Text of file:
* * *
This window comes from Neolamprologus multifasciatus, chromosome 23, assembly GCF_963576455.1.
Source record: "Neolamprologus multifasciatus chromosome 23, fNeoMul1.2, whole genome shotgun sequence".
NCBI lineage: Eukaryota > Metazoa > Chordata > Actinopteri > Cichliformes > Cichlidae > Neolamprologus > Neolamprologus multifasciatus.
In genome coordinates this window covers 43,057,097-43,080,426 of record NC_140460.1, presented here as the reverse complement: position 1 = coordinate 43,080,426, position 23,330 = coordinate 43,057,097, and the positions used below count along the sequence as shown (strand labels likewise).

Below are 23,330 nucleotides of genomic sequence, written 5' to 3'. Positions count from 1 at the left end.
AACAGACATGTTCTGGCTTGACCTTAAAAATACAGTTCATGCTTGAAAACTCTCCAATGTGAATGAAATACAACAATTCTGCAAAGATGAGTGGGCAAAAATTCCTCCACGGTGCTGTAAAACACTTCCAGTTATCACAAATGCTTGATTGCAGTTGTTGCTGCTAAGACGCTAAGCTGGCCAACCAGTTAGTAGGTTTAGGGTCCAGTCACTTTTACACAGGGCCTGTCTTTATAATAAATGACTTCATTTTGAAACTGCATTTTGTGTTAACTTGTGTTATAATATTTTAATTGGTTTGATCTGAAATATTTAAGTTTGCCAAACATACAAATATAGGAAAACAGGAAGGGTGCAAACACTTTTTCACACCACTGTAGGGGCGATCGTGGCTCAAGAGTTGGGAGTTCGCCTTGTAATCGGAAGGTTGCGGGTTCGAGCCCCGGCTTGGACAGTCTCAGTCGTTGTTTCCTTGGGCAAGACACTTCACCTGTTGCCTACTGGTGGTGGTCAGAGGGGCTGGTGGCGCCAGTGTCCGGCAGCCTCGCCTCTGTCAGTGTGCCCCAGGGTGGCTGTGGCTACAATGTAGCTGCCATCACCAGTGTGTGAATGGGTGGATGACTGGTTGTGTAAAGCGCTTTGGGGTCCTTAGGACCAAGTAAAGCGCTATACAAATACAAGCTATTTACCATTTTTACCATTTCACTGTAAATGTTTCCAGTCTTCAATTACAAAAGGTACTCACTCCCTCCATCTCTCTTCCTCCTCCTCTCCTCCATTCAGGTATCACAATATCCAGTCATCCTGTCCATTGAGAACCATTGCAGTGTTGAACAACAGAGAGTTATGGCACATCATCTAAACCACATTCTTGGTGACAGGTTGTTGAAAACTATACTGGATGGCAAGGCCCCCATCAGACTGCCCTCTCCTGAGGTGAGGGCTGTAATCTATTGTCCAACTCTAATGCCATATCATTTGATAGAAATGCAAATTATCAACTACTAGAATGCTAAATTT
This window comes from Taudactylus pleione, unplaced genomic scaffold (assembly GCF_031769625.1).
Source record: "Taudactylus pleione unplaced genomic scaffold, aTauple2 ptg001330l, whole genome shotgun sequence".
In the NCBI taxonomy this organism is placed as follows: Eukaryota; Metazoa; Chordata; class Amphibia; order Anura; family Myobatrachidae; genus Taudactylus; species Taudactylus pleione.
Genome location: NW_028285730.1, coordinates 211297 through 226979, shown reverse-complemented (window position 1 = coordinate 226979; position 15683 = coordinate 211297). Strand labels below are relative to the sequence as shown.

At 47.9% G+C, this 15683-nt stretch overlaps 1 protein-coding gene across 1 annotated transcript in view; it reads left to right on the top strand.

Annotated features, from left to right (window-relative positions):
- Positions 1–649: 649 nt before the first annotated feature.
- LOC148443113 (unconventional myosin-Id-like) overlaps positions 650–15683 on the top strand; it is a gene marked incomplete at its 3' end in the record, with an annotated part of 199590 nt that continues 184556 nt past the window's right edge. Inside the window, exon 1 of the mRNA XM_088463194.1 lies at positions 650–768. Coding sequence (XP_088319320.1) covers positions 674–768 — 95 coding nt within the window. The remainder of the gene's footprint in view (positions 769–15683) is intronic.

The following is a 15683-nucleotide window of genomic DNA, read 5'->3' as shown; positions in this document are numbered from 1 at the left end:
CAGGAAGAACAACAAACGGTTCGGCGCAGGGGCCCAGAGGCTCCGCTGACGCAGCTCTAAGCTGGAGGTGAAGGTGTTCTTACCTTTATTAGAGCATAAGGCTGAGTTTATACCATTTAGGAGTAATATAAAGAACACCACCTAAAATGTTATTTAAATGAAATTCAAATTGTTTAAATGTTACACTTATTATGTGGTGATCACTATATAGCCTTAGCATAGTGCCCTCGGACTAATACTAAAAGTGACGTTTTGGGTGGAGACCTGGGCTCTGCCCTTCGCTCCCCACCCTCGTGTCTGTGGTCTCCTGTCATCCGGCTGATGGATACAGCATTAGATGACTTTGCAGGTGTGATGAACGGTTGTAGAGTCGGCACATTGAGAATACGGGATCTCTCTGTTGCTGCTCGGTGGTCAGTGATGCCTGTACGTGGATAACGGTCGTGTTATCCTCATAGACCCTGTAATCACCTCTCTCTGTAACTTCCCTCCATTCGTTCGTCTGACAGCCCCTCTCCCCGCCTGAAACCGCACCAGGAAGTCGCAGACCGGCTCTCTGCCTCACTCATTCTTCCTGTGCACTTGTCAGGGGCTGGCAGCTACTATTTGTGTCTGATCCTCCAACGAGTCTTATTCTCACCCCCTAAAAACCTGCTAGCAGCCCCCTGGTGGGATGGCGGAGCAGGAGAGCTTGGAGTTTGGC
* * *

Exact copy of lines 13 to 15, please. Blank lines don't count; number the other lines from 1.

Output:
- Positions 1–649: 649 nt before the first annotated feature.
- LOC148443113 (unconventional myosin-Id-like) overlaps positions 650–15683 on the top strand; it is a gene marked incomplete at its 3' end in the record, with an annotated part of 199590 nt that continues 184556 nt past the window's right edge. Inside the window, exon 1 of the mRNA XM_088463194.1 lies at positions 650–768. Coding sequence (XP_088319320.1) covers positions 674–768 — 95 coding nt within the window. The remainder of the gene's footprint in view (positions 769–15683) is intronic.

The following is a 15683-nucleotide window of genomic DNA, read 5'->3' as shown; positions in this document are numbered from 1 at the left end: